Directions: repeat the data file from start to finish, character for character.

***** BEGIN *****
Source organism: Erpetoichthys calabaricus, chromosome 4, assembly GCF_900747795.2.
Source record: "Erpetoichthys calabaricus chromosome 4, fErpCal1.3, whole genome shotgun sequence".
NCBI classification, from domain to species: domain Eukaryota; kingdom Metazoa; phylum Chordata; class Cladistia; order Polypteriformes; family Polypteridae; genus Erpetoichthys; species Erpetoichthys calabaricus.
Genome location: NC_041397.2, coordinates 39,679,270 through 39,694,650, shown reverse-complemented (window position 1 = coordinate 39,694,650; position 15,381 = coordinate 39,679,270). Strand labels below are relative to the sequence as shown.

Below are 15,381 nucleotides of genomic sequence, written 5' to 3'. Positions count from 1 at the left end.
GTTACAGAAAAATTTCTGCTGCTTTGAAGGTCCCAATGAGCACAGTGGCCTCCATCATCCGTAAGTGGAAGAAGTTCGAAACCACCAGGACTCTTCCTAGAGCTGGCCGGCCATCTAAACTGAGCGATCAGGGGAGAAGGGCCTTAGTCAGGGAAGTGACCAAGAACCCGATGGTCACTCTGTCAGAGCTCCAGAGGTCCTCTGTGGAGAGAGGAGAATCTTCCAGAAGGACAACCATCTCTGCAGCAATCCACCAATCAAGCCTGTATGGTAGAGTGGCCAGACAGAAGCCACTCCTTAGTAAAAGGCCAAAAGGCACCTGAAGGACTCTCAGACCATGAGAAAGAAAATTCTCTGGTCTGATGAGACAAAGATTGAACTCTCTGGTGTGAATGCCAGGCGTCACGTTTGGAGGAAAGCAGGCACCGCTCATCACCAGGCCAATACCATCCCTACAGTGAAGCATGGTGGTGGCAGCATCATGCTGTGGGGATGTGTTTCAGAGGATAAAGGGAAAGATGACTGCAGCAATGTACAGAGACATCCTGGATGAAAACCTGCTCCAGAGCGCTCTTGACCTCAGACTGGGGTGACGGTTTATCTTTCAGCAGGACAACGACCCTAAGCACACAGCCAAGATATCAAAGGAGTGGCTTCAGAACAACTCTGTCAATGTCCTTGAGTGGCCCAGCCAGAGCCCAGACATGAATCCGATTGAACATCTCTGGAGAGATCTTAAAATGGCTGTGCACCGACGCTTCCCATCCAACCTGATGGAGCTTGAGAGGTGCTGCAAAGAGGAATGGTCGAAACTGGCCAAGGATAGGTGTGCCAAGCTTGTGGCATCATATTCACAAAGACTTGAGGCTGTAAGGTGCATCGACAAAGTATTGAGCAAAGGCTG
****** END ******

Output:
Source organism: Erpetoichthys calabaricus, chromosome 4, assembly GCF_900747795.2.
Source record: "Erpetoichthys calabaricus chromosome 4, fErpCal1.3, whole genome shotgun sequence".
NCBI classification, from domain to species: domain Eukaryota; kingdom Metazoa; phylum Chordata; class Cladistia; order Polypteriformes; family Polypteridae; genus Erpetoichthys; species Erpetoichthys calabaricus.
Genome location: NC_041397.2, coordinates 39,679,270 through 39,694,650, shown reverse-complemented (window position 1 = coordinate 39,694,650; position 15,381 = coordinate 39,679,270). Strand labels below are relative to the sequence as shown.

Below are 15,381 nucleotides of genomic sequence, written 5' to 3'. Positions count from 1 at the left end.
GTTACAGAAAAATTTCTGCTGCTTTGAAGGTCCCAATGAGCACAGTGGCCTCCATCATCCGTAAGTGGAAGAAGTTCGAAACCACCAGGACTCTTCCTAGAGCTGGCCGGCCATCTAAACTGAGCGATCAGGGGAGAAGGGCCTTAGTCAGGGAAGTGACCAAGAACCCGATGGTCACTCTGTCAGAGCTCCAGAGGTCCTCTGTGGAGAGAGGAGAATCTTCCAGAAGGACAACCATCTCTGCAGCAATCCACCAATCAAGCCTGTATGGTAGAGTGGCCAGACAGAAGCCACTCCTTAGTAAAAGGCCAAAAGGCACCTGAAGGACTCTCAGACCATGAGAAAGAAAATTCTCTGGTCTGATGAGACAAAGATTGAACTCTCTGGTGTGAATGCCAGGCGTCACGTTTGGAGGAAAGCAGGCACCGCTCATCACCAGGCCAATACCATCCCTACAGTGAAGCATGGTGGTGGCAGCATCATGCTGTGGGGATGTGTTTCAGAGGATAAAGGGAAAGATGACTGCAGCAATGTACAGAGACATCCTGGATGAAAACCTGCTCCAGAGCGCTCTTGACCTCAGACTGGGGTGACGGTTTATCTTTCAGCAGGACAACGACCCTAAGCACACAGCCAAGATATCAAAGGAGTGGCTTCAGAACAACTCTGTCAATGTCCTTGAGTGGCCCAGCCAGAGCCCAGACATGAATCCGATTGAACATCTCTGGAGAGATCTTAAAATGGCTGTGCACCGACGCTTCCCATCCAACCTGATGGAGCTTGAGAGGTGCTGCAAAGAGGAATGGTCGAAACTGGCCAAGGATAGGTGTGCCAAGCTTGTGGCATCATATTCACAAAGACTTGAGGCTGTAAGGTGCATCGACAAAGTATTGAGCAAAGGCTG